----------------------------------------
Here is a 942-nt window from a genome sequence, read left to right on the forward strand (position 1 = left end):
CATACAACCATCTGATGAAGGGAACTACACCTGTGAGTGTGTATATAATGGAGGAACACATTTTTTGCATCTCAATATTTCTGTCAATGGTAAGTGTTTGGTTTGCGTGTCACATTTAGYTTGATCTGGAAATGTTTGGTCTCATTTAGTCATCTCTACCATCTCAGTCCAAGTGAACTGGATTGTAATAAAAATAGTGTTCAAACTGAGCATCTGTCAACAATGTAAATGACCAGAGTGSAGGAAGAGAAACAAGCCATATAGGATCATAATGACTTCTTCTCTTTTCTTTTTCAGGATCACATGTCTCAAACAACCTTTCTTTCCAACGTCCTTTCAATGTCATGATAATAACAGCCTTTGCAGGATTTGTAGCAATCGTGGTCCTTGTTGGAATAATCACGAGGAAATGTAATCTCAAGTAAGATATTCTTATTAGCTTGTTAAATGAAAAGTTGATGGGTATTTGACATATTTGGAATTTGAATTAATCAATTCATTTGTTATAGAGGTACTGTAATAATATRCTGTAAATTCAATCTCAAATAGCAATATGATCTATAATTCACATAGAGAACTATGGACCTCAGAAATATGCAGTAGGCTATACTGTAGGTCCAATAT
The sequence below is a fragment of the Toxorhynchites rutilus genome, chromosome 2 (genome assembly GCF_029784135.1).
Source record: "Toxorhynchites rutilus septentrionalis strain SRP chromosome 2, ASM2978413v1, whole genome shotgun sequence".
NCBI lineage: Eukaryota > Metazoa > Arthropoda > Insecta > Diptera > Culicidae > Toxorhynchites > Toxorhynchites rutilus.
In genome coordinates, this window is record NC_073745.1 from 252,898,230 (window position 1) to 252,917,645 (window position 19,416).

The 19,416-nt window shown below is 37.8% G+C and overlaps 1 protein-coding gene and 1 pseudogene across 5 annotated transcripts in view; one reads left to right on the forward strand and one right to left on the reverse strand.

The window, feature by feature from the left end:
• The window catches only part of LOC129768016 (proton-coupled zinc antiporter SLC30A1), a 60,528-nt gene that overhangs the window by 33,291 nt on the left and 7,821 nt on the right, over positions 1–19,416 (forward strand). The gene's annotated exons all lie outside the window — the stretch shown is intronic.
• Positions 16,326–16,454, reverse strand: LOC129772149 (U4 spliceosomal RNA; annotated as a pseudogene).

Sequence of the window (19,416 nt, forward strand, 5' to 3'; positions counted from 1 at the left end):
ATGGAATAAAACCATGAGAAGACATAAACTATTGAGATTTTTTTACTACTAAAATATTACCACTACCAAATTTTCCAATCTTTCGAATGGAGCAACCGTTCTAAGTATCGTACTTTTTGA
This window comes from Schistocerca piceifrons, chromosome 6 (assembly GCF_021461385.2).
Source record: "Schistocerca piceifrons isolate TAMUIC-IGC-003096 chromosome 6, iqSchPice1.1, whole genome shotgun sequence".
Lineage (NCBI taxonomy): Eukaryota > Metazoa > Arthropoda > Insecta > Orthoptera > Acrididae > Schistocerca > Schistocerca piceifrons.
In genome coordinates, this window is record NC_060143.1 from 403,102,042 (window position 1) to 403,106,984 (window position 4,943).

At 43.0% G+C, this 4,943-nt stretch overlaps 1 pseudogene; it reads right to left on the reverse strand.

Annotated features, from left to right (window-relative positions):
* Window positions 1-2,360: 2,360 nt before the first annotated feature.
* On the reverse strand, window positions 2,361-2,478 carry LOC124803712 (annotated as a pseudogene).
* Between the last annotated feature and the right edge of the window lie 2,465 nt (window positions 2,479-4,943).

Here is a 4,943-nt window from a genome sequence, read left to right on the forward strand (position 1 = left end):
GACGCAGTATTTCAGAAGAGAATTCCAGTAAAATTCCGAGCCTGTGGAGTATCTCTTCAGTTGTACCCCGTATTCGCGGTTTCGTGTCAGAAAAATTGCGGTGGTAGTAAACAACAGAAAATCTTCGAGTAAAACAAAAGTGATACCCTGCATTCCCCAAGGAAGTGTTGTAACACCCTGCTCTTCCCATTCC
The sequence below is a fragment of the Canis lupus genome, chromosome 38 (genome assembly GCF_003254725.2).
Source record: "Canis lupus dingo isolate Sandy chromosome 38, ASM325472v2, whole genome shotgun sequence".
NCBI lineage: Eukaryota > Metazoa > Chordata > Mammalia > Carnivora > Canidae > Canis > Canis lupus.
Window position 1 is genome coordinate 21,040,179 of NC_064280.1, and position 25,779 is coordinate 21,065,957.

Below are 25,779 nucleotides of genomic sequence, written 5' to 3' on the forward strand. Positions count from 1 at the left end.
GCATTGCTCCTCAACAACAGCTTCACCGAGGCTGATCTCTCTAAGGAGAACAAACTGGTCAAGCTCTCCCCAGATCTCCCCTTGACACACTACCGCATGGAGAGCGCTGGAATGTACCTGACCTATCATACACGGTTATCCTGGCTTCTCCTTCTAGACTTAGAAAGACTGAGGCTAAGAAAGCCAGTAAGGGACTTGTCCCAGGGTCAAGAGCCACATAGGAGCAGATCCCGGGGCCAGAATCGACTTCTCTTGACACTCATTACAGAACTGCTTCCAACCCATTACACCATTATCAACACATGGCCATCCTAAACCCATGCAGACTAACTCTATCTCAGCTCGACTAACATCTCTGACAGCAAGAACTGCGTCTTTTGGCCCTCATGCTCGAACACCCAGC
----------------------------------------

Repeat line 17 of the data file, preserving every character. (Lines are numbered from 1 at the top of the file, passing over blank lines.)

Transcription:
At 43.0% G+C, this 4,943-nt stretch overlaps 1 pseudogene; it reads right to left on the reverse strand.